David Brin’s Uplift series is one of the most beloved of science fiction series. The Uplift Saga is populated by an array of strange aliens, characters and worlds, set in a future universe where no species can reach full sentience without the help of a patron race.
The sequence began in 1979 with Sundiver, but it was Startide Rising which cemented Brin’s reputation as a writer. Startide was published in 1983 and won both Hugo and Nebula Awards. It was everything people wanted SF to be at that time: epic in scope, with lots of ideas, aliens, and a pace that propelled it forward.
Reading it now the most striking thing about Startide is that it hasn’t dated that much. Perhaps some of the technology doesn’t seem that different to what we have today (or especially alien), but everything in Startide Rising has a feeling of a history, a past, and that makes it work for the story. The characters also stand out. Creideki, the dolphin captain of Streaker, feels distinctly alien, while Tom Orley and Gillian’s romance is at the heart of their world. The story is very human, set in a strange universe – a level science fiction doesn’t often reach.
Startide begins with the ship Streaker, which has crashed on the world Kithrup and is being pursued by armadas of fierce alien races. Before it crashed Streaker had discovered a fleet of vessels, believed to be the remains of the famed Progenitors who began the Uplift process millennia ago. The Galactics want the location of the fleet and will stop at nothing to get it, leaving Streaker’s mix of human and dolphin crew to fend off their assaults (and a mutiny) as they try to make their escape.
I’d not read Startide previously, though I had read Sundiver, and the first thing that impressed me was how Brin goes straight into his story. He wastes no time with Streaker discovering the alien fleet, or even its crash on Kithrup; he uses this as a backdrop, while other authors might have made another novel out of it. I also liked the depictions of the aliens in the novel. The Galactics are primarily humanoid and their strangeness comes more from their rituals and culture than their physical appearance. In their own way it is the dolphins that are the true aliens; Brin describes them (their movements, battles, rescue fever) almost as another race, and their language of Trinary is unique, a haiku language which is both beautiful and sad. The overall sense I got from Startide Rising was, again, of a very human story, as much about the characters as the science… I found that refreshing compared to more contemporary space opera.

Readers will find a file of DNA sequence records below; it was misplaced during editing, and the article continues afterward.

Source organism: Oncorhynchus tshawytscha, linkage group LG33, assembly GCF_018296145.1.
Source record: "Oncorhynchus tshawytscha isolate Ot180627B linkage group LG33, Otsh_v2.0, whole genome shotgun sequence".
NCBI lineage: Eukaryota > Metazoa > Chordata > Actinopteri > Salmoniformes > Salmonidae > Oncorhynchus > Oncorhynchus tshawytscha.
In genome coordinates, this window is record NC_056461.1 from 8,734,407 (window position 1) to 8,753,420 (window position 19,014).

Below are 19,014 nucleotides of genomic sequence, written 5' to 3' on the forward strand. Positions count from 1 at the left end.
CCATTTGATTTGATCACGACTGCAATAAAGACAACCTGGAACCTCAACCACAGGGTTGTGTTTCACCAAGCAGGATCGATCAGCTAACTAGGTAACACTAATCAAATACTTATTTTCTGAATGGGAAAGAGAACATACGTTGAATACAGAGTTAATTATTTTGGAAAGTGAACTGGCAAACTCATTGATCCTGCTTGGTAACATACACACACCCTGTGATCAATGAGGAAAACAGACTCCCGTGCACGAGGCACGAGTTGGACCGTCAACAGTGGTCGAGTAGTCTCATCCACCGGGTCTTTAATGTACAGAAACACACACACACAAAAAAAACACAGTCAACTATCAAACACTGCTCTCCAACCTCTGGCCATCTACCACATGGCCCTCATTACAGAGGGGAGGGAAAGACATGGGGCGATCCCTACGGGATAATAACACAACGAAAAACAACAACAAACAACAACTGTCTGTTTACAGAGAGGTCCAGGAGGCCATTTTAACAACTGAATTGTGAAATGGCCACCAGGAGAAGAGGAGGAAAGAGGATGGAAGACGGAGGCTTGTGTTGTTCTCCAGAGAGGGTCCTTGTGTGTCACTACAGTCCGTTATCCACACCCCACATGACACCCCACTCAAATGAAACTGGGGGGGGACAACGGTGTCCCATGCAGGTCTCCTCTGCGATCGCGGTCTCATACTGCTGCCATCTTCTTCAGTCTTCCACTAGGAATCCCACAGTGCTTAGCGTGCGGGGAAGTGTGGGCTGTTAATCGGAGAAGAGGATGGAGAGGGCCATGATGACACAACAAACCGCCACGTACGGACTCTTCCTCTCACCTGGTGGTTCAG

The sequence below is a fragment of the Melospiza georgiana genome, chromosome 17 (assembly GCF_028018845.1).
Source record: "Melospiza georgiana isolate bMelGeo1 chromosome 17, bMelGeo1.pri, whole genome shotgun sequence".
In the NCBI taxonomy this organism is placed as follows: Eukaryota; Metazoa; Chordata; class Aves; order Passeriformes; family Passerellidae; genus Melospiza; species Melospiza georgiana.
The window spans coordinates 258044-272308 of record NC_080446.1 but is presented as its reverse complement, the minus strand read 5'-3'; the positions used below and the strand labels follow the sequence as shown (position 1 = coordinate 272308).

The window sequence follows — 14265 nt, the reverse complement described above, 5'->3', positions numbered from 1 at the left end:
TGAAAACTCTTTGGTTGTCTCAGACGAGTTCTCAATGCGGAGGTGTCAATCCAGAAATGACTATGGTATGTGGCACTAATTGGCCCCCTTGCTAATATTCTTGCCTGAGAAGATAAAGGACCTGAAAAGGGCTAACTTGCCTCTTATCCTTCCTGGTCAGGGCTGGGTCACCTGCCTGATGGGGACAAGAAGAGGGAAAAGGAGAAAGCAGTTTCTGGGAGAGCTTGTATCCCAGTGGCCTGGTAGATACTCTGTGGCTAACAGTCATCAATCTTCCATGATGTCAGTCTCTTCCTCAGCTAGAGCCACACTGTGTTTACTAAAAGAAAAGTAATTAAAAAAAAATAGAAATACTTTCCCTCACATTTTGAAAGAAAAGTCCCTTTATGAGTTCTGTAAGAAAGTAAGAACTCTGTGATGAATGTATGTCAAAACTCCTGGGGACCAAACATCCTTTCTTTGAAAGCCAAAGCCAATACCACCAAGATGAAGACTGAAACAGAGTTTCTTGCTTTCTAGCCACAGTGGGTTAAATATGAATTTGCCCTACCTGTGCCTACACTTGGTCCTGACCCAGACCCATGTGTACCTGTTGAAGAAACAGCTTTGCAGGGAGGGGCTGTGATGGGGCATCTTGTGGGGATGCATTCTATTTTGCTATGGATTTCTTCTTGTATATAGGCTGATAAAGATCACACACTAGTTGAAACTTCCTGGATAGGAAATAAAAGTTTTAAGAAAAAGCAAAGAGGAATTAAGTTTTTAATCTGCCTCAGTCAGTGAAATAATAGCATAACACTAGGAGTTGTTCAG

There were a couple of things I didn’t like as much. First, I didn’t think the pace was as full-on as other people have said; certainly the novel has a good pace, but there were sections where I found it dragged for 20 pages or so. Some of Streaker’s politics also weigh the story down from time to time. And for as well as Brin writes his characters, one of the more interesting characters, Dennie, is largely neglected during the novel. At times I would have like to have seen more of her point of view, rather than Toshio’s.
Still, these are fairly minor details. Startide Rising is space opera at its best and still holds up well so many years after it was first published. Highly recommended. Just don’t be put off by the fact that it’s book 2 in the series; Startide Rising is where the Uplift Saga truly begins.